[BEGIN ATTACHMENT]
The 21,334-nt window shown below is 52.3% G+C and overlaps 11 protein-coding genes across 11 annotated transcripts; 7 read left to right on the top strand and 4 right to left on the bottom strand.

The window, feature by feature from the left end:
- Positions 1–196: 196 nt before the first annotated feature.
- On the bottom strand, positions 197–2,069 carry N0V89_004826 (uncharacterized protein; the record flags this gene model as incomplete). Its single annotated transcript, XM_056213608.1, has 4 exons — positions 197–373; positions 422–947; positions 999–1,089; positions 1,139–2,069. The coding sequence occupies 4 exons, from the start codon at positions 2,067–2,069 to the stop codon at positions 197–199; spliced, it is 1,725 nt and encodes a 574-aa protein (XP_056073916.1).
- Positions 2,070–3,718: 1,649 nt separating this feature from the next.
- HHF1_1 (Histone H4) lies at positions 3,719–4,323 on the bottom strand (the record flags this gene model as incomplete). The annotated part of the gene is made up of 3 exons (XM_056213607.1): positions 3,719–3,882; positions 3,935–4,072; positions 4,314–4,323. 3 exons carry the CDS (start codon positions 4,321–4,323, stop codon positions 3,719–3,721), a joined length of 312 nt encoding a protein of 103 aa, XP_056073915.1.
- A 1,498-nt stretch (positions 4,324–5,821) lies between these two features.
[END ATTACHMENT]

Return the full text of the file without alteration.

The 21,334-nt window shown below is 52.3% G+C and overlaps 11 protein-coding genes across 11 annotated transcripts; 7 read left to right on the top strand and 4 right to left on the bottom strand.

The window, feature by feature from the left end:
- Positions 1–196: 196 nt before the first annotated feature.
- On the bottom strand, positions 197–2,069 carry N0V89_004826 (uncharacterized protein; the record flags this gene model as incomplete). Its single annotated transcript, XM_056213608.1, has 4 exons — positions 197–373; positions 422–947; positions 999–1,089; positions 1,139–2,069. The coding sequence occupies 4 exons, from the start codon at positions 2,067–2,069 to the stop codon at positions 197–199; spliced, it is 1,725 nt and encodes a 574-aa protein (XP_056073916.1).
- Positions 2,070–3,718: 1,649 nt separating this feature from the next.
- HHF1_1 (Histone H4) lies at positions 3,719–4,323 on the bottom strand (the record flags this gene model as incomplete). The annotated part of the gene is made up of 3 exons (XM_056213607.1): positions 3,719–3,882; positions 3,935–4,072; positions 4,314–4,323. 3 exons carry the CDS (start codon positions 4,321–4,323, stop codon positions 3,719–3,721), a joined length of 312 nt encoding a protein of 103 aa, XP_056073915.1.
- A 1,498-nt stretch (positions 4,324–5,821) lies between these two features.